News / Arts & Entertainment

Yiddish Tango Reflects Jewish Life in Argentina

Jewish Life in Argentina Reflected in Yiddish Tangoi
X
August 25, 2014 2:58 PM
Jewish people from across Europe and Russia have been immigrating to Argentina for hundreds of years. They brought with them dance music that were eventually mixed with Argentine tango. The result is Yiddish tango -- a fusion of melodies and cultural experiences that is still evolving today. Elizabeth Lee reports from the Skirball Cultural Center in Los Angeles, where one band is bringing Yiddish tango to an American audience.
Elizabeth Lee

For most people, tango evokes a passionate dance form.  

For Argentine-born Gustavo Bulgach, tango is music with an attitude.  

“Tango means the blues. Tango is not just tango - it means - it’s an attitude that you want to express," he said. "In every language, in Yiddish, in Spanish - in whatever language - Tango represents that kind of attitude of losing or having your heart broken by life.”

Jewish people from across Europe and Russia have been immigrating to Argentina for hundreds of years. They brought with them dance music that was eventually mixed with Argentine tango.  

Fusion of melodies, culture

The result is Yiddish tango -- a fusion of melodies and cultural experiences that is still evolving today.  

Bulgach is the band leader of the Yiddish Tango Club, a group that fuses a form of Jewish dance music known as "klezmer" with Argentine tango.  

“Tango is not only Argentinian. It’s a loop from Europe also. It’s like something dramatic, and it’s the count…maybe one, two, three,” says vocalist Divina Gloria.

The band pays tribute to the music of the Jewish immigrants in Argentina.  Bulgach is Jewish, and his family emigrated to Argentina from Russia.  Jewish vocalist Divina Gloria’s family came from Poland.  Yiddish tango evokes memories of her own childhood in Argentina.

 “It’s makes me come to my early years, and reminds me of my family  It’s emotional but it makes me very happy,” Gloria said.

Tango music developed in the slums of Buenos Aires.  Some scholars believe tango has African origins. Others say tango music is a fusion of the various sounds of the European immigrants.  Jews, like other old-world immigrants to Argentina brought their own music with them to the new world.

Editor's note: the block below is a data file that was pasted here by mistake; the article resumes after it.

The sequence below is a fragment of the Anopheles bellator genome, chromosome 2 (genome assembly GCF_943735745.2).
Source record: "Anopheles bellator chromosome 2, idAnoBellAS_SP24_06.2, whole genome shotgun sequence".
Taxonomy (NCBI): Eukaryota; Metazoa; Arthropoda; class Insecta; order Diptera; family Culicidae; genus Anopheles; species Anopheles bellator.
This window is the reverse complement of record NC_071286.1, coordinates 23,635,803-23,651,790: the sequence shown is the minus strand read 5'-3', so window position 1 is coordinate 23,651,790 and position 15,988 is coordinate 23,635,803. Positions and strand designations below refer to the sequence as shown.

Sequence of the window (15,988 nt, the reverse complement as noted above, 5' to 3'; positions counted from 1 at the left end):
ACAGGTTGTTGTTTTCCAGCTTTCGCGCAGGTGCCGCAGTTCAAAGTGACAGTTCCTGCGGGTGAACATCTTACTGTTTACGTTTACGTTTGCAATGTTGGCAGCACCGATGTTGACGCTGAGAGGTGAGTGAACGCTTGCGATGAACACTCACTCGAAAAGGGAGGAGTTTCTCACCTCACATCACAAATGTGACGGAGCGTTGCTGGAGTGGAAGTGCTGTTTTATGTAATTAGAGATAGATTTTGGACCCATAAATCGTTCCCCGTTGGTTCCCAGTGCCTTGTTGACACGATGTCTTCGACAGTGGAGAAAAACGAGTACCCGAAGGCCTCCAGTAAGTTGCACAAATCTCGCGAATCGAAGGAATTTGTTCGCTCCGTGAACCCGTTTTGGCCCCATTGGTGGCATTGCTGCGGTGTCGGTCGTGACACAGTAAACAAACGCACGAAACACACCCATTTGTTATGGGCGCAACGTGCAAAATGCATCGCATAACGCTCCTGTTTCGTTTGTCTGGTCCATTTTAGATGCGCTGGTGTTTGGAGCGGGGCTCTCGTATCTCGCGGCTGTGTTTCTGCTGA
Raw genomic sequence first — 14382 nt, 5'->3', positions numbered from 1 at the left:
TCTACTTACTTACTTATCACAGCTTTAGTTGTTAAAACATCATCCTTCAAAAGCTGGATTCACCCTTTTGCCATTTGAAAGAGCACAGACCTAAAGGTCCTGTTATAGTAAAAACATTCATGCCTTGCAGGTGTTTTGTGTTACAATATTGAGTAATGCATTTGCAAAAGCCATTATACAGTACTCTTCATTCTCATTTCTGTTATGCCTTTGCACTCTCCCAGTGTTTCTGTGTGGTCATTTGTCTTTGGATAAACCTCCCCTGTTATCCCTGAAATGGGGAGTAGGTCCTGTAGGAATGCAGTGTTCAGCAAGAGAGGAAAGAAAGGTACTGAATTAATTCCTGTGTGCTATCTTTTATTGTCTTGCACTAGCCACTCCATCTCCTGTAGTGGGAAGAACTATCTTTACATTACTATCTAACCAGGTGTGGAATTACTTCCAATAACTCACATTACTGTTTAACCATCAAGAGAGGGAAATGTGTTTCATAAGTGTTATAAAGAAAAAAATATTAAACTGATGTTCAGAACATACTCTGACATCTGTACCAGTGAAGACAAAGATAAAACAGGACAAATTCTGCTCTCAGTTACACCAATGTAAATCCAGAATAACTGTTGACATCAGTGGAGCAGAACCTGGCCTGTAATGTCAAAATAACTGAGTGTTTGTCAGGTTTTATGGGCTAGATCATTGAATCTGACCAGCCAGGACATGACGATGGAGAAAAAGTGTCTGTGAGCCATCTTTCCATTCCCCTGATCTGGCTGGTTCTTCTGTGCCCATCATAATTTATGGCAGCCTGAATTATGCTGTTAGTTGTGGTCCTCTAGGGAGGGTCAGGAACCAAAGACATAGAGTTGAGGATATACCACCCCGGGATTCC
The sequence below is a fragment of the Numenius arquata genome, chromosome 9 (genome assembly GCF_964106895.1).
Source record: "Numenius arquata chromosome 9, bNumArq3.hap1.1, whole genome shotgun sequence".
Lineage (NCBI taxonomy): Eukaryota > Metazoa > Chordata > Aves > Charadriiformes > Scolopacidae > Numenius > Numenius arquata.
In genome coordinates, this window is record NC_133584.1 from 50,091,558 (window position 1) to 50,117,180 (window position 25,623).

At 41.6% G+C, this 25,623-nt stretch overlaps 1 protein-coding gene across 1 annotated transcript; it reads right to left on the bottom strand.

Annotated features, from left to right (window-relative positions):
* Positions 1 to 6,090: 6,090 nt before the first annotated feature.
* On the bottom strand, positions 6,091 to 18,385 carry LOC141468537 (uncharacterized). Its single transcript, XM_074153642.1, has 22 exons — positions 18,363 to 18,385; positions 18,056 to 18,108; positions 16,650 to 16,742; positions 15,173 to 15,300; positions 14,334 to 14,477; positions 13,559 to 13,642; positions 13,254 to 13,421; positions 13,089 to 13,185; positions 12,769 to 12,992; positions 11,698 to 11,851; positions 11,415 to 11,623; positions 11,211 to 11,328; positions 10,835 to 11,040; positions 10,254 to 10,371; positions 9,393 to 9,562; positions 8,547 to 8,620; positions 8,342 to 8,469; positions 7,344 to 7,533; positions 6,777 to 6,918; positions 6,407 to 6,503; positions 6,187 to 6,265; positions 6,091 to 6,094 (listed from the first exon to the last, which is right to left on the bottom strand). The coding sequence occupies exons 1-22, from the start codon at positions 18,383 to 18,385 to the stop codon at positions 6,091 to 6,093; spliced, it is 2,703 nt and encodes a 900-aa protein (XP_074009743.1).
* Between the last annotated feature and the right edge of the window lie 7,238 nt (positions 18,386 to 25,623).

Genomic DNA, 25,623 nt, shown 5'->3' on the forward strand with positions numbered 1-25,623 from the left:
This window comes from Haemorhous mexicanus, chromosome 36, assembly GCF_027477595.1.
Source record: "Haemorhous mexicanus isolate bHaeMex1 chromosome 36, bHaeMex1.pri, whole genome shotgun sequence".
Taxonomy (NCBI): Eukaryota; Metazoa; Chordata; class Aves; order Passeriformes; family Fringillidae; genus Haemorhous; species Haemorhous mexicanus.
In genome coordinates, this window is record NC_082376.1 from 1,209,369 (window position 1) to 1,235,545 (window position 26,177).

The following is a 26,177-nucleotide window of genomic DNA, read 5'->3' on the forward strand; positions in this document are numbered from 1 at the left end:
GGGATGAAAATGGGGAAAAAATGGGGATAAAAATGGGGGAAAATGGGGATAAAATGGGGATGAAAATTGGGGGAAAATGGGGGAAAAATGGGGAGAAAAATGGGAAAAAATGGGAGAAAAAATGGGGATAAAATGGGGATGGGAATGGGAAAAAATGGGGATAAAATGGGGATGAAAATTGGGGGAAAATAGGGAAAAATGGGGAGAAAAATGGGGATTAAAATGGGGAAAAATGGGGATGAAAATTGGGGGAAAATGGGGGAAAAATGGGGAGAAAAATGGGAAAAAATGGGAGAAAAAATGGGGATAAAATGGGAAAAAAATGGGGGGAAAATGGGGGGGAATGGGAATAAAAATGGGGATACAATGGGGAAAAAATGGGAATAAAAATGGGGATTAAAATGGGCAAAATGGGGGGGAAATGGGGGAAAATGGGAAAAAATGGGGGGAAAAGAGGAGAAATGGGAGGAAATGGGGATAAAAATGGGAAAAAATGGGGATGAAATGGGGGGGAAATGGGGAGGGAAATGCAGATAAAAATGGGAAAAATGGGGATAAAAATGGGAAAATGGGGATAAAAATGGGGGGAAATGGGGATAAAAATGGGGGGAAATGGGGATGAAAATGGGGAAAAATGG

“Tango is by the history of music not an Argentine rhythm.  Tango comes from Russia, from Poland, from Germany.  It was and still is a dance beat," Bulgach said. "In the beginning, they brought it with them and they fused that with what the locals knew at a very early stage.”

Yiddish tango still evolving

The result is Yiddish tango.

“The Yiddish tango evolved in a way that, in the beginning, it was just in Yiddish, and later on they mix with some Spanish words," Bulgach said.

And it is still evolving, thanks to technology.  Seven musicians can sound like 20 on stage.

Many in the audience are Jewish, and some of the music is familiar to them.  For others who are not Jewish, they come for the dancing.

“I was interested in tango dancing. I danced tango and I like klezmer music, so it’s a combination of both," said one woman at a recent concert.

Bulgach says while elements of  Yiddish tango will continue stay true to its roots - much as its Argentine counterpart has - it will also evolve as musicians experiment and incorporate other cultures into this old art form.

You May Like

India PM Modi's Party Distances Itself From Religious Conversions

BJP under fire for being slow to rein in hardline affiliate groups allegedly trying to promote Hindu-dominant agenda by luring Muslims and Christians to convert More

Anti-Whaling Group Found in Contempt of Court

Radical environmentalists who threw acid and smoke bombs at Japanese whalers in the waters off Antarctica continue their campaign to disrupt Japan's annual whale hunt More

UN's Ban Urges End to Discrimination Against Ebola Workers

Ban was speaking in Guinea on the second day of a whistle-stop tour aimed at thanking healthcare workers of the countries at the heart of the epidemic More

This forum has been closed.
Comments
     
There are no comments in this forum. Be first and add one

Featured Videos